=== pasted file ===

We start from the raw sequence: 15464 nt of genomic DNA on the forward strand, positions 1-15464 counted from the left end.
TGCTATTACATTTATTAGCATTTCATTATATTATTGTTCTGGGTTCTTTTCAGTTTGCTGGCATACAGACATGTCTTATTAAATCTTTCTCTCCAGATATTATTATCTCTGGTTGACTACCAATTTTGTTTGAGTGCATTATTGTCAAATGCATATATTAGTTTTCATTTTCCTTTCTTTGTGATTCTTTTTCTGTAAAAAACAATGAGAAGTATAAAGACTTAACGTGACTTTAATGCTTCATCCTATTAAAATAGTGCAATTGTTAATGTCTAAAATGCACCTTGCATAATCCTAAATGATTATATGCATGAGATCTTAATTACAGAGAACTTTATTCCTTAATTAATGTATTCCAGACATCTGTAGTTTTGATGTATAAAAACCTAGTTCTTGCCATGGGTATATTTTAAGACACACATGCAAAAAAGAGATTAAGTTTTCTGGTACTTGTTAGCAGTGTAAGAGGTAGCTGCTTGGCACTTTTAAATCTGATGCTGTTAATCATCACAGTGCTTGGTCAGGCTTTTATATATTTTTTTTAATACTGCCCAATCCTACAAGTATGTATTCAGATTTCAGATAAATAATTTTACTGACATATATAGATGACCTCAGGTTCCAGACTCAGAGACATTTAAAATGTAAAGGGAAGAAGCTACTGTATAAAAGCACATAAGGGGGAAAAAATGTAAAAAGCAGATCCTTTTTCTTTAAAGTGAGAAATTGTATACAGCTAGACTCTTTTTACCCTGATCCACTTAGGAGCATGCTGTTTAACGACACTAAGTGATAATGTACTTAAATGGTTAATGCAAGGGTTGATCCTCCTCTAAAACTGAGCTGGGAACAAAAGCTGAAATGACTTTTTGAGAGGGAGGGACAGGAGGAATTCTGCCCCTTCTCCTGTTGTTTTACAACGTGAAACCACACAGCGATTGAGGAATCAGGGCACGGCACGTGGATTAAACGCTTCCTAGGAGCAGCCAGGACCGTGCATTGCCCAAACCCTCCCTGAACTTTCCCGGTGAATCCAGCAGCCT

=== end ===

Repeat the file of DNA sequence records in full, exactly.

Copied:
We start from the raw sequence: 15464 nt of genomic DNA on the forward strand, positions 1-15464 counted from the left end.
TGCTATTACATTTATTAGCATTTCATTATATTATTGTTCTGGGTTCTTTTCAGTTTGCTGGCATACAGACATGTCTTATTAAATCTTTCTCTCCAGATATTATTATCTCTGGTTGACTACCAATTTTGTTTGAGTGCATTATTGTCAAATGCATATATTAGTTTTCATTTTCCTTTCTTTGTGATTCTTTTTCTGTAAAAAACAATGAGAAGTATAAAGACTTAACGTGACTTTAATGCTTCATCCTATTAAAATAGTGCAATTGTTAATGTCTAAAATGCACCTTGCATAATCCTAAATGATTATATGCATGAGATCTTAATTACAGAGAACTTTATTCCTTAATTAATGTATTCCAGACATCTGTAGTTTTGATGTATAAAAACCTAGTTCTTGCCATGGGTATATTTTAAGACACACATGCAAAAAAGAGATTAAGTTTTCTGGTACTTGTTAGCAGTGTAAGAGGTAGCTGCTTGGCACTTTTAAATCTGATGCTGTTAATCATCACAGTGCTTGGTCAGGCTTTTATATATTTTTTTTAATACTGCCCAATCCTACAAGTATGTATTCAGATTTCAGATAAATAATTTTACTGACATATATAGATGACCTCAGGTTCCAGACTCAGAGACATTTAAAATGTAAAGGGAAGAAGCTACTGTATAAAAGCACATAAGGGGGAAAAAATGTAAAAAGCAGATCCTTTTTCTTTAAAGTGAGAAATTGTATACAGCTAGACTCTTTTTACCCTGATCCACTTAGGAGCATGCTGTTTAACGACACTAAGTGATAATGTACTTAAATGGTTAATGCAAGGGTTGATCCTCCTCTAAAACTGAGCTGGGAACAAAAGCTGAAATGACTTTTTGAGAGGGAGGGACAGGAGGAATTCTGCCCCTTCTCCTGTTGTTTTACAACGTGAAACCACACAGCGATTGAGGAATCAGGGCACGGCACGTGGATTAAACGCTTCCTAGGAGCAGCCAGGACCGTGCATTGCCCAAACCCTCCCTGAACTTTCCCGGTGAATCCAGCAGCCT